People participate in a protest against U.S. President Donald Trump's immigration policy and the recent Immigration and Customs Enforcement (ICE) raids in New York City, Feb. 11, 2017. Reuters

The Mexican owner of a steakhouse in Granger, Indiana, whose wife voted for President Donald Trump was scheduled to be deported Friday. Roberto Beristain, 43, who immigrated to the U.S. illegally nearly 20 years ago, was attending his yearly U.S. Immigration and Customs Enforcement (ICE) check-in last month when officials arrested him in the state capital of Indianapolis, the New York Daily News reported Thursday.

Beristain’s family, which is made up of his wife Helen and their four U.S.-born children, has implored a federal immigration judge in New York to take up their father's case in an effort to buy him some more time in the country. Beristain’s stepson, Phil Kolliopoulos, created a petition for the judge to open the case, which has garnered more than 600 signatures, the South Bend Tribune reported Thursday.

Read: What We Know About Mexican Immigration: Study Shows Half Of All Undocumented Immigrants Are Mexican

A Republican, Beristain worked at Eddie’s Steak Shack eight years until January when he bought it from his wife’s sister. Helen Beristain voted for Trump because she agreed with his hardline stance on immigration and the sentiment that undocumented immigrants who were convicted of crimes in the U.S. should be driven out of the country, his s 14-year-old daughter Jasmine Beristain told the New York Daily News. Her mother, however, had no idea that doing so would affect her father, Jasmine said.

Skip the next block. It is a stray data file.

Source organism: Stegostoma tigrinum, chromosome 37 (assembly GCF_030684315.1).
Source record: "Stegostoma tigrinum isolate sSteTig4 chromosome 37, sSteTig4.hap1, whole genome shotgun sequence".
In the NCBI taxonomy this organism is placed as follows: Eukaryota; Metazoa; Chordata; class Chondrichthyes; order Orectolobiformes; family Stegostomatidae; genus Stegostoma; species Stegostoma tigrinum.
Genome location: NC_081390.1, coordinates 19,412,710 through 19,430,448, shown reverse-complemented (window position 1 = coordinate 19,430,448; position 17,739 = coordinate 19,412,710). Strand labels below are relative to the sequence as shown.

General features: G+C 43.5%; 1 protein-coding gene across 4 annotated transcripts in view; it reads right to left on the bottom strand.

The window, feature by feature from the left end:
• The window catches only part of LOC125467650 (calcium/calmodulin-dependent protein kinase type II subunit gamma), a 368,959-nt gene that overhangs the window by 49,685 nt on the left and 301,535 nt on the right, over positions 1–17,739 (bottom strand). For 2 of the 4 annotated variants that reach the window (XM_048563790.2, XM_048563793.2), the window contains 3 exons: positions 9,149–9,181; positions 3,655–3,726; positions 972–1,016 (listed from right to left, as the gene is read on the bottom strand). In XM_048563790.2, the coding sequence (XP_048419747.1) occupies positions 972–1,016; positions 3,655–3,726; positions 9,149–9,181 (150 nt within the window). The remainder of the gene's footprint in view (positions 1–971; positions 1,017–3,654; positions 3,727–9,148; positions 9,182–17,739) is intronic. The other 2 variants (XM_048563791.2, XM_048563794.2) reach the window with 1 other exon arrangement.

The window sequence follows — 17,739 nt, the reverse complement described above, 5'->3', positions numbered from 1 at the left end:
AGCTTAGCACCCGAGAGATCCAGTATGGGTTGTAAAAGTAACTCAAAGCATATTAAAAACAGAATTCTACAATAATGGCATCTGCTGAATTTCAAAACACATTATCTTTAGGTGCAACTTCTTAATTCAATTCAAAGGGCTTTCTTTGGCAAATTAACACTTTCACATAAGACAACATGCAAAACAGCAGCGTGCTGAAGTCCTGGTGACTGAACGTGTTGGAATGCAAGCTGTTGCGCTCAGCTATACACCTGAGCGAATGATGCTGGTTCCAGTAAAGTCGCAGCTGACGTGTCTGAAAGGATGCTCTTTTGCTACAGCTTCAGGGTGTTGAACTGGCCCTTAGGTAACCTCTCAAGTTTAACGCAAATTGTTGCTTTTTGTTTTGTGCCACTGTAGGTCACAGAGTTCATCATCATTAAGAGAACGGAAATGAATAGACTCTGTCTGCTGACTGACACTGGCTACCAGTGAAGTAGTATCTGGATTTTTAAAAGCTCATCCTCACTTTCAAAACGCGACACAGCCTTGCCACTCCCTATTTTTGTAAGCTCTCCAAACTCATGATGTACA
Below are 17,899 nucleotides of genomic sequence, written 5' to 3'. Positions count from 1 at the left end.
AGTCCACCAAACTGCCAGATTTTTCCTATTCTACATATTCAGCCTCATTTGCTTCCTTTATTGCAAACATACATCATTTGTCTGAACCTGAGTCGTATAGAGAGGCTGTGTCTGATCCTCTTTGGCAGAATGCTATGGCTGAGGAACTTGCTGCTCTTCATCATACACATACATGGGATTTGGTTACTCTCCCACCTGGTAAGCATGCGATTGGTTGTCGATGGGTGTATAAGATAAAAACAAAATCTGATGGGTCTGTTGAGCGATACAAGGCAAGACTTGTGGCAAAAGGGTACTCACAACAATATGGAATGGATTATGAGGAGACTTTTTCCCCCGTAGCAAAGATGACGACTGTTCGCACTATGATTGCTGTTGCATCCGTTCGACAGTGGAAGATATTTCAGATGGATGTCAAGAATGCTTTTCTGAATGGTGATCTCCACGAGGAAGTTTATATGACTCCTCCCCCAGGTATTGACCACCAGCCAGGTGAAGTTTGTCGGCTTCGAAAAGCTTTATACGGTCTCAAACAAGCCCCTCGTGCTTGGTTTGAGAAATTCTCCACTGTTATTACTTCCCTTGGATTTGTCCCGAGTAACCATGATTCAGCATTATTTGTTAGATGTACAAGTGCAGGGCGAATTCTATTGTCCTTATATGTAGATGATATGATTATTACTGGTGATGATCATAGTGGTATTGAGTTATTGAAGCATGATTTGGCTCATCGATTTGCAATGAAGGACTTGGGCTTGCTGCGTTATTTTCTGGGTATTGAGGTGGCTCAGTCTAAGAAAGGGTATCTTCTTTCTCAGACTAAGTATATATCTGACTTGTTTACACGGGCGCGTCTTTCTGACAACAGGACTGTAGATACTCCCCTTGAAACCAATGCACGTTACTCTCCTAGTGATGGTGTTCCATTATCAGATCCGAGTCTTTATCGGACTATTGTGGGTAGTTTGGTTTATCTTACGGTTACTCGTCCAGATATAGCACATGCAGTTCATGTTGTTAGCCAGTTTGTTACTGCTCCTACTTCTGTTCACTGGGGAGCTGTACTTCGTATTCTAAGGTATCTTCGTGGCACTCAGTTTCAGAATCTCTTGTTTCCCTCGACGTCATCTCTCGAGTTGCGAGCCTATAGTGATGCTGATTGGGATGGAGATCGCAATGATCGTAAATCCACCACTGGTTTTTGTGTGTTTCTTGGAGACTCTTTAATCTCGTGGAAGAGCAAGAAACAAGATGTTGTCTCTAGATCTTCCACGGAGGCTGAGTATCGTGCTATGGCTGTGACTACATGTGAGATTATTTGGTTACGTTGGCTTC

South Bend Mayor Pete Buttigieg, a Democrat, penned an essay Tuesday arguing that the “conservative community” would lose a “model citizen” if Beristain were to be deported.

The last time Beristain’s family spoke with their father was Tuesday night while Roberto Beristain was being detained in a country jail in Kenosha, Wisconsin. Roberto Beristain's incarceration was because a deportation order was placed on him in 2000 while he was on a family vacation to Niagara Falls along the U.S.-Canada border. Beristain, who was driving, took a wrong turn and his family found themselves on the Canadian side of the border. When he tried to come back, U.S. border officials found out he was in the country illegally and placed a deportation order on him.

After the incident, Beristain was ordered to leave the country voluntarily on two separate occasions, which he refused to do because his wife was pregnant, Jasmine said.

Protests have erupted across the country reaction to more than 680 immigrants being arrested within a month of Trump taking office, BuzzFeed reported last month. That was largely to due to an executive order Trump signed Jan. 25 called “Enhancing Public Safety in the Interior of the United States," which resulted in more than 2 million legal immigrants becoming the targets of deportation raids for having criminal records for low-level crimes like marijuana possession or writing a bad check. Before the executive order, legal immigrants could only become a “removable alien” when convicted of a crime.

There were approximately 11.1 million undocumented immigrants in the U.S. in 2014, making up 3.5 percent of the U.S. population, the Pew Research Center reported in November. Among those, more than half were Mexican.